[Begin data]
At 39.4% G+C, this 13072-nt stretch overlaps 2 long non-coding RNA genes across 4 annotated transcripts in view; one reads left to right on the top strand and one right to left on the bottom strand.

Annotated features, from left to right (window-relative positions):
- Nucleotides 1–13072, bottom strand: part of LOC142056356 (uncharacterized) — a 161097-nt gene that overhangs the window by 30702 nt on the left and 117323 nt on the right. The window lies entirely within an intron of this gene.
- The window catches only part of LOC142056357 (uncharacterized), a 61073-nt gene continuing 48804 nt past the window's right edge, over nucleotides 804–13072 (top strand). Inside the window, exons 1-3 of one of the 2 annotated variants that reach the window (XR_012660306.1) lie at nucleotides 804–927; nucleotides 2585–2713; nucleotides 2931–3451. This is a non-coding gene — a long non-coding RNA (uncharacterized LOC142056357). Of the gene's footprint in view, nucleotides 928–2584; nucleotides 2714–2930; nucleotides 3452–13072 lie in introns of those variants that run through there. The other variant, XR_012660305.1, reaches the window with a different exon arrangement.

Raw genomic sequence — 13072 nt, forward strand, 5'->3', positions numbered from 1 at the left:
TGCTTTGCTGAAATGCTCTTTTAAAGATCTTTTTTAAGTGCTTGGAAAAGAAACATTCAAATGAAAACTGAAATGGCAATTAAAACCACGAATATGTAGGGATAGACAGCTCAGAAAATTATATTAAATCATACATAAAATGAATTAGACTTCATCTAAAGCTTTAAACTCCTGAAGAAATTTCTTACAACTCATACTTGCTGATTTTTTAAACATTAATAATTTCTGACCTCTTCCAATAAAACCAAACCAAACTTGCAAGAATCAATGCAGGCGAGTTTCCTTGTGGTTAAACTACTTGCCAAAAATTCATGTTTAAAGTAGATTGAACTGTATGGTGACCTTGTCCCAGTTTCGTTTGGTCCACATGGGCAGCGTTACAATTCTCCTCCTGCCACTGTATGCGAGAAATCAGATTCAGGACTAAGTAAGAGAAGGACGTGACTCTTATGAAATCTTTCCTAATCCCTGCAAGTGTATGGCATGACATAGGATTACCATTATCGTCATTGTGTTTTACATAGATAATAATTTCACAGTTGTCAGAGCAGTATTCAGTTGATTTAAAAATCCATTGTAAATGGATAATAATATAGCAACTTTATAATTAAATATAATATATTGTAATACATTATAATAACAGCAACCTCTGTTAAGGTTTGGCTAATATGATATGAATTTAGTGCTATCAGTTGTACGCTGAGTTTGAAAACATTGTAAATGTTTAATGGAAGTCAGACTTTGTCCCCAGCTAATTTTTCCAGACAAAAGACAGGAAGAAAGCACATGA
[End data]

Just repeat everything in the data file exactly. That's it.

At 39.4% G+C, this 13072-nt stretch overlaps 2 long non-coding RNA genes across 4 annotated transcripts in view; one reads left to right on the top strand and one right to left on the bottom strand.

Annotated features, from left to right (window-relative positions):
- Nucleotides 1–13072, bottom strand: part of LOC142056356 (uncharacterized) — a 161097-nt gene that overhangs the window by 30702 nt on the left and 117323 nt on the right. The window lies entirely within an intron of this gene.
- The window catches only part of LOC142056357 (uncharacterized), a 61073-nt gene continuing 48804 nt past the window's right edge, over nucleotides 804–13072 (top strand). Inside the window, exons 1-3 of one of the 2 annotated variants that reach the window (XR_012660306.1) lie at nucleotides 804–927; nucleotides 2585–2713; nucleotides 2931–3451. This is a non-coding gene — a long non-coding RNA (uncharacterized LOC142056357). Of the gene's footprint in view, nucleotides 928–2584; nucleotides 2714–2930; nucleotides 3452–13072 lie in introns of those variants that run through there. The other variant, XR_012660305.1, reaches the window with a different exon arrangement.

Raw genomic sequence — 13072 nt, forward strand, 5'->3', positions numbered from 1 at the left:
TGCTTTGCTGAAATGCTCTTTTAAAGATCTTTTTTAAGTGCTTGGAAAAGAAACATTCAAATGAAAACTGAAATGGCAATTAAAACCACGAATATGTAGGGATAGACAGCTCAGAAAATTATATTAAATCATACATAAAATGAATTAGACTTCATCTAAAGCTTTAAACTCCTGAAGAAATTTCTTACAACTCATACTTGCTGATTTTTTAAACATTAATAATTTCTGACCTCTTCCAATAAAACCAAACCAAACTTGCAAGAATCAATGCAGGCGAGTTTCCTTGTGGTTAAACTACTTGCCAAAAATTCATGTTTAAAGTAGATTGAACTGTATGGTGACCTTGTCCCAGTTTCGTTTGGTCCACATGGGCAGCGTTACAATTCTCCTCCTGCCACTGTATGCGAGAAATCAGATTCAGGACTAAGTAAGAGAAGGACGTGACTCTTATGAAATCTTTCCTAATCCCTGCAAGTGTATGGCATGACATAGGATTACCATTATCGTCATTGTGTTTTACATAGATAATAATTTCACAGTTGTCAGAGCAGTATTCAGTTGATTTAAAAATCCATTGTAAATGGATAATAATATAGCAACTTTATAATTAAATATAATATATTGTAATACATTATAATAACAGCAACCTCTGTTAAGGTTTGGCTAATATGATATGAATTTAGTGCTATCAGTTGTACGCTGAGTTTGAAAACATTGTAAATGTTTAATGGAAGTCAGACTTTGTCCCCAGCTAATTTTTCCAGACAAAAGACAGGAAGAAAGCACATGA